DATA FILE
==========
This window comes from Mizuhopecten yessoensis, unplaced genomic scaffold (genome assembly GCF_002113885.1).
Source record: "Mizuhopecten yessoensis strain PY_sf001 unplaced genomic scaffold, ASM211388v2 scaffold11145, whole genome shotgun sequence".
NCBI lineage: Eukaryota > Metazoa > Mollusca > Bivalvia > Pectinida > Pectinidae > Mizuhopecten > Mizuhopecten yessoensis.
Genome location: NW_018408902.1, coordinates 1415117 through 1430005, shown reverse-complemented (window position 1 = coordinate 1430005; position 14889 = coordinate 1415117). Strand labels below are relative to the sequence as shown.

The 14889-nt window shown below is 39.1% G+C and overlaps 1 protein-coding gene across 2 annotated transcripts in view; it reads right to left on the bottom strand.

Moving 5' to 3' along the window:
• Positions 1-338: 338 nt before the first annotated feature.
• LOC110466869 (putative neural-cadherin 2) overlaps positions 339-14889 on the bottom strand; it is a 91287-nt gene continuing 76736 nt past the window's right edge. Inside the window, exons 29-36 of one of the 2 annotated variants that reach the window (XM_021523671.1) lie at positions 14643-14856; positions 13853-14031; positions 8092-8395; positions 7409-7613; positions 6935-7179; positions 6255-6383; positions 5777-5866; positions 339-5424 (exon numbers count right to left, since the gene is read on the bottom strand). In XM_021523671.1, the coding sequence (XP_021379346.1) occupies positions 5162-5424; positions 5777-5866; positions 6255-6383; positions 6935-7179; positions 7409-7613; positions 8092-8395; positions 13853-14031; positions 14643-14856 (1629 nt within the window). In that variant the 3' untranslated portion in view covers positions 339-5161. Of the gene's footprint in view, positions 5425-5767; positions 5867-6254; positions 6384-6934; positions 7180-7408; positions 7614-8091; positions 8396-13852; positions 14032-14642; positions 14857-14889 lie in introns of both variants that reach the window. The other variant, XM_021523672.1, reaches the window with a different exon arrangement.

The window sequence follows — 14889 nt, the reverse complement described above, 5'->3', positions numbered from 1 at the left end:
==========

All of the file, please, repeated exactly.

This window comes from Mizuhopecten yessoensis, unplaced genomic scaffold (genome assembly GCF_002113885.1).
Source record: "Mizuhopecten yessoensis strain PY_sf001 unplaced genomic scaffold, ASM211388v2 scaffold11145, whole genome shotgun sequence".
NCBI lineage: Eukaryota > Metazoa > Mollusca > Bivalvia > Pectinida > Pectinidae > Mizuhopecten > Mizuhopecten yessoensis.
Genome location: NW_018408902.1, coordinates 1415117 through 1430005, shown reverse-complemented (window position 1 = coordinate 1430005; position 14889 = coordinate 1415117). Strand labels below are relative to the sequence as shown.

The 14889-nt window shown below is 39.1% G+C and overlaps 1 protein-coding gene across 2 annotated transcripts in view; it reads right to left on the bottom strand.

Moving 5' to 3' along the window:
• Positions 1-338: 338 nt before the first annotated feature.
• LOC110466869 (putative neural-cadherin 2) overlaps positions 339-14889 on the bottom strand; it is a 91287-nt gene continuing 76736 nt past the window's right edge. Inside the window, exons 29-36 of one of the 2 annotated variants that reach the window (XM_021523671.1) lie at positions 14643-14856; positions 13853-14031; positions 8092-8395; positions 7409-7613; positions 6935-7179; positions 6255-6383; positions 5777-5866; positions 339-5424 (exon numbers count right to left, since the gene is read on the bottom strand). In XM_021523671.1, the coding sequence (XP_021379346.1) occupies positions 5162-5424; positions 5777-5866; positions 6255-6383; positions 6935-7179; positions 7409-7613; positions 8092-8395; positions 13853-14031; positions 14643-14856 (1629 nt within the window). In that variant the 3' untranslated portion in view covers positions 339-5161. Of the gene's footprint in view, positions 5425-5767; positions 5867-6254; positions 6384-6934; positions 7180-7408; positions 7614-8091; positions 8396-13852; positions 14032-14642; positions 14857-14889 lie in introns of both variants that reach the window. The other variant, XM_021523672.1, reaches the window with a different exon arrangement.

The window sequence follows — 14889 nt, the reverse complement described above, 5'->3', positions numbered from 1 at the left end: